Stocks wobbled between small gains and losses in afternoon trading on Tuesday (US time), after the major stock market indexes hit record highs the day before. Investors continue to keep their eyes on Washington, where it appears Democrats plan to move ahead without Republican help on a major stimulus bill for the economy.
In early afternoon trade, the S&P 500 index was flat, the Dow Jones Industrial Average has inched 0.1 per cent higher and the Nasdaq has added 0.3 per cent. A slight pullback after six straight days of gains is not uncommon, as investors pause during a rally to reassess and wait for more economic data to see where the market goes next.
Despite the soft lead, the Australian sharemarket is set for gains, with futures at 4.51am AEDT pointing to a rise of 17 points, or 0.3 per cent, at the open.
The S&P 500 was nearly evenly split between gainers and losers, with communications companies rising the most. A mix of companies that deal with consumer services and products were the biggest drag on the broader market.
Several companies were making big moves after reporting their latest quarterly results. Hanesbrands soared almost 24 per cent after reporting earnings that came in well ahead of what analysts were expecting.
Stocks have been moving steadily higher for several days as Wall Street becomes more optimistic that the worst parts of the economic impact of the coronavirus pandemic might be in the rearview mirror. Vaccine rollouts continue both in the US and globally, with the US administrating hundreds of thousands of doses per day at this point.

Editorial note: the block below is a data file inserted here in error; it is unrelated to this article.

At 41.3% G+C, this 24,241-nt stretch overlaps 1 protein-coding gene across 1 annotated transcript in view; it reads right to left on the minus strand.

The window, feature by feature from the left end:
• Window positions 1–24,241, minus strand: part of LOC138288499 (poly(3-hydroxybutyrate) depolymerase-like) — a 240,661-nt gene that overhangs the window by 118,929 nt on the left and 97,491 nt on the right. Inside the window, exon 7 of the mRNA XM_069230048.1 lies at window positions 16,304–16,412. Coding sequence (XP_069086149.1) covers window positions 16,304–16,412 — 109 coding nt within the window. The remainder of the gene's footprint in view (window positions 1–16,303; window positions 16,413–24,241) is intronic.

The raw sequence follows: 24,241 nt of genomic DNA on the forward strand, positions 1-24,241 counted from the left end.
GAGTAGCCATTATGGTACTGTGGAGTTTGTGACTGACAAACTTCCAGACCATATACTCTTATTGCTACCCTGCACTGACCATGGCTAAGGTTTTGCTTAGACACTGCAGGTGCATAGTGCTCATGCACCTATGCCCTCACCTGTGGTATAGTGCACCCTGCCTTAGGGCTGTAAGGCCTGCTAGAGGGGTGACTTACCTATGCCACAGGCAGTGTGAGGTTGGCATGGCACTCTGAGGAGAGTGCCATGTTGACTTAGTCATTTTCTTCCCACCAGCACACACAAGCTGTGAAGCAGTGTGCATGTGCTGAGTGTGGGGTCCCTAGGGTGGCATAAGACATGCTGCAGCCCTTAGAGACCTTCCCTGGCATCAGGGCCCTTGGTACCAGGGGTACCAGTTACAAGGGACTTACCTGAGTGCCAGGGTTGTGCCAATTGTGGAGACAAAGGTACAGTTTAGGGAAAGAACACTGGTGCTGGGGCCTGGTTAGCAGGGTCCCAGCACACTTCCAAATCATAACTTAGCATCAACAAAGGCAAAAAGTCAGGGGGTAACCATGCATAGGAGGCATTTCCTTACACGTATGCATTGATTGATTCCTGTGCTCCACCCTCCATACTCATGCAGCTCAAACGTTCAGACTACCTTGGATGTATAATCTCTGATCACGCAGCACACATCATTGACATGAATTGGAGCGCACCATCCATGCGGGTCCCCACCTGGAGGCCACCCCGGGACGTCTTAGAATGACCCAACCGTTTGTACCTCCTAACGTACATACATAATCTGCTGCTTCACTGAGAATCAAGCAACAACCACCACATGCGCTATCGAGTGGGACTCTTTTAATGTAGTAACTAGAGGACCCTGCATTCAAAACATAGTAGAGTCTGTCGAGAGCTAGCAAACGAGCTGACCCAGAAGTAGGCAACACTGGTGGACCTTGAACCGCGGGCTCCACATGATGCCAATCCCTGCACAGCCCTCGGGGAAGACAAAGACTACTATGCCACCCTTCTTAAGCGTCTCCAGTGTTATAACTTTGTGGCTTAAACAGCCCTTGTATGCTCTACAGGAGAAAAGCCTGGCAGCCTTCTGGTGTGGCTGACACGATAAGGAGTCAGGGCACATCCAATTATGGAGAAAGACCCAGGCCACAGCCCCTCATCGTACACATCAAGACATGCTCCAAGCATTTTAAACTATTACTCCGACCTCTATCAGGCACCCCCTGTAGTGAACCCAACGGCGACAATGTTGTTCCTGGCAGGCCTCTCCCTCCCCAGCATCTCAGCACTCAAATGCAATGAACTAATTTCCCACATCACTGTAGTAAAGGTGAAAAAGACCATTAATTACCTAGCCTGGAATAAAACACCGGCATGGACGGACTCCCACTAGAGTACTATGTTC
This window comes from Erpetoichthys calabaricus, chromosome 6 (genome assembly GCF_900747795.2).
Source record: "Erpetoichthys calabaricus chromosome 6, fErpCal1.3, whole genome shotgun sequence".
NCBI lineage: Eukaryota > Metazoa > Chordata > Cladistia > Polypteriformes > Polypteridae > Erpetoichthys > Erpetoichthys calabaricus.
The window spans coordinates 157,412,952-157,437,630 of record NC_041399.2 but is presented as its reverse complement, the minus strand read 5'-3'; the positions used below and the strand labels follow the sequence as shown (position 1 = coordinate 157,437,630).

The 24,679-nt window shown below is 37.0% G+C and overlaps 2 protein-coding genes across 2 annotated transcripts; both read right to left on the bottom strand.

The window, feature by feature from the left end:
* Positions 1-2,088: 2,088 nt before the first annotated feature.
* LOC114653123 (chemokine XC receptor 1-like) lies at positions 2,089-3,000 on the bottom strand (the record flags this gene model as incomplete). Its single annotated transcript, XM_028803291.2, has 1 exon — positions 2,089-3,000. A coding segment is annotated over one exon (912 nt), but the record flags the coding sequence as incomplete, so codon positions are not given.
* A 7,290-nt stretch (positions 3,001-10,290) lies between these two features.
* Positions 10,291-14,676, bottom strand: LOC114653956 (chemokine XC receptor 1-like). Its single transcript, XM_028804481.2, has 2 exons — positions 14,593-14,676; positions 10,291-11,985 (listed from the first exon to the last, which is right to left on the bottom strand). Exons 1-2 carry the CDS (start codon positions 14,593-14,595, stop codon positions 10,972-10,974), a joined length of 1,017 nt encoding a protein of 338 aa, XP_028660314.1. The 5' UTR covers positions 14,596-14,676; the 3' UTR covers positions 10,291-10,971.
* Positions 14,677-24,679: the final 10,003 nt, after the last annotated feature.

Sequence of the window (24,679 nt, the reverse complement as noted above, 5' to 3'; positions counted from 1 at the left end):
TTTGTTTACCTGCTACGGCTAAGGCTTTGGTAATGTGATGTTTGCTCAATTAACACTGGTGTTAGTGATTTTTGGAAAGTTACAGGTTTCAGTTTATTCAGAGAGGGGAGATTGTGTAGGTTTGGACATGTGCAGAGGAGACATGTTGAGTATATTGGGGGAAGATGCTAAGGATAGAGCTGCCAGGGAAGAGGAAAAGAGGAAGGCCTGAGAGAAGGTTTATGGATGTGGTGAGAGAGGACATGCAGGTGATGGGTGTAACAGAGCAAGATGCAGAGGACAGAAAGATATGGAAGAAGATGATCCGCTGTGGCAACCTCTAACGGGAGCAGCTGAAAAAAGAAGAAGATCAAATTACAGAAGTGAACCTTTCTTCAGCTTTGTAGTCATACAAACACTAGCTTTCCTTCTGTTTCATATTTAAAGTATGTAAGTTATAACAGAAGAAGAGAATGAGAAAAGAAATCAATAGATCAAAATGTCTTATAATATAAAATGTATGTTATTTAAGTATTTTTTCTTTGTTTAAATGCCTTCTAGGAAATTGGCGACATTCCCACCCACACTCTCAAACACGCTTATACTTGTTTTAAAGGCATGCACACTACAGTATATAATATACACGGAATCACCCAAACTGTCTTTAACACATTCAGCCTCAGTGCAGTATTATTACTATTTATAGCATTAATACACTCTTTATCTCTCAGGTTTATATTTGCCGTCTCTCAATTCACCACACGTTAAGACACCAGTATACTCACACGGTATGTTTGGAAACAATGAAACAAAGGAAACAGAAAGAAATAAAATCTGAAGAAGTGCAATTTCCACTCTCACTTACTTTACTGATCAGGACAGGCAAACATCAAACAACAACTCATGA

Washington is preparing to go big for its next round of economic stimulus to support struggling Americans and businesses. Democrats have rallied around President Joe Biden’s $US1.9 trillion ($2.5 trillion) stimulus plan, which will include one-time payments to Americans plus a likely increase in the federal minimum wage to $US15 an hour.
“Market participants doubled down on fiscal stimulus bets” after Federal Reserve officials downplayed concerns the spending might fuel inflation, said Mizuho Bank in a report.
Shares of GameStop and AMC Entertainment continue to be volatile, as online investors remain in a tug-of-war with Wall Street institutional investors over the struggling companies’ values. GameStop shares were down 18.2 per cent and AMC was down 12.5 per cent.
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Source: Thanks smh.com